These are all wonderful, beautifully created characters, and there is nothing wrong with loving them as much as I do. But I’m a woman, and I champion the need for more female characters in … well, pretty much everything. So why had I not given my heart to the handful of characters I had?

The truth is that I like every one of those women, and have a special place in my heart for Natasha (aka Black Widow from the Marvel movies). But the intensity of my love for any of them doesn’t quite match what I feel for the boys I listed, and I wondered if I had somehow failed my sex as a whole. Was it some sort of internalized misogyny that kept me from truly embracing them? Was I wrong, to love the characters I did and not these magnificent ladies?

Finally, I figured out that the problem wasn’t with me. It turns out that the characters closest to my heart are usually a very specialized breed of asshole, quick with a sarcastic comment and putting a brave face on the fact that they’re so desperately broken inside. I like the cons, the rapscallions, the ones who bend the rules until they're pretzel-shaped but deep inside are blood-loyal to their chosen few. I like the bastards who stomp through the rules, who shout at people and are convinced they’re not a good person even though they always try to help people. I like characters who are an absolute mess, but always get back up with a smirk and a good solid punch to the jaw.

Apparently, most writers don’t feel women can be like that.  The closest I’ve been able to find is my dear Black Widow, and though she’s a wonderful, damaged dork inside she usually masks it with a cool and collected exterior. I’m pretty sure I am physically incapable of being cool and collected, so as much as I love her I feel a little more affinity with “Mr. Cocky Swagger and Terrible Decisions” Stark.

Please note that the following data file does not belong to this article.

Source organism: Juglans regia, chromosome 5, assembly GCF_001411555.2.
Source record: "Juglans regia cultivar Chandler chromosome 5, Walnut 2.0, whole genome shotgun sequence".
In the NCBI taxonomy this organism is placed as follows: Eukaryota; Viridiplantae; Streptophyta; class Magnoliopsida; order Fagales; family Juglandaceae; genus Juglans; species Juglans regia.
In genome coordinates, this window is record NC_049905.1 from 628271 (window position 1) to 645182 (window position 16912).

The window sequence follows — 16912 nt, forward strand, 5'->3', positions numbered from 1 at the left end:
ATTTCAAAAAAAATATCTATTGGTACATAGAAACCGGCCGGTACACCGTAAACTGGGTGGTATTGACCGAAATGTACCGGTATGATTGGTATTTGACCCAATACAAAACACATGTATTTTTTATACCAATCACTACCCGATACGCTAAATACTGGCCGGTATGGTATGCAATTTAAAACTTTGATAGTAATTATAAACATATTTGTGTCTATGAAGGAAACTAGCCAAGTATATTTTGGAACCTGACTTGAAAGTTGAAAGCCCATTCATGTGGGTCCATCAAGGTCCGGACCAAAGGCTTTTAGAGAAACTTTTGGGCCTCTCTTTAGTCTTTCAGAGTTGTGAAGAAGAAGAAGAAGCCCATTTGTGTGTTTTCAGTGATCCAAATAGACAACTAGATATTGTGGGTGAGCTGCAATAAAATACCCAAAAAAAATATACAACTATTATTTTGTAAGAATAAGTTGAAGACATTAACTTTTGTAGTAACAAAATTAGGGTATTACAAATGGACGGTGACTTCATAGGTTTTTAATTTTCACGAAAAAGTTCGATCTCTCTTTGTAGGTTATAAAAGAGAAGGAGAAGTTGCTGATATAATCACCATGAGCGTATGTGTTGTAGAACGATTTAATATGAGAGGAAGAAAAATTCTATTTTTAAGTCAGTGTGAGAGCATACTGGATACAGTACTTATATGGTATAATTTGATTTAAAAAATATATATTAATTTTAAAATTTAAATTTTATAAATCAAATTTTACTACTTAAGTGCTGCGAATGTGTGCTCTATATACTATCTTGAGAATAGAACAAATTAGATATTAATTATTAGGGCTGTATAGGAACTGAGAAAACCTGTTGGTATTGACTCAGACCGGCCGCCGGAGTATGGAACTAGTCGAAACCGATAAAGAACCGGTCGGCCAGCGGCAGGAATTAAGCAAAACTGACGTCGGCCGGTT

Where are my female pirates? Where are my female thieves, for that matter? “Leverage” is the only show that’s ever given me lady cons, and I loved that entire team with an equal ferocity. Where are my female gangsters and monster hunters? Where are the snarky, grubby, sarcastic bastards that happen to be the same gender I am?

And why stop there? “Jurassic World” was good, but the main cast had exactly one token female. Unsurprisingly, she was the one in heels and a nice suit. Why couldn’t any of the security people have been female? Why couldn’t any of the people who worked directly with the dinosaurs have been female? Look around in zoos and wild animal parks, and you’ll see so many women working directly with the animals. No matter what the directors thought, it would be no different with dinosaurs.

Real women are lawyers, doctors, police officers, teachers, mothers, garbage collectors, drug dealers and everything in between. They are elegant, cruel, sarcastic, kind, gentle, anti-social, friendly, angry, loving, brave, tough, fragile, dangerous and everything in between.

Let us see the women we are onscreen. Let us be messy and unlovable. Stop insisting that we only come in a few versions, that all we are can be so neatly packaged. “Female character” is not a real category. “Strong female character” isn’t, either. There are an infinite variety of us, and you’ve barely scraped the surface.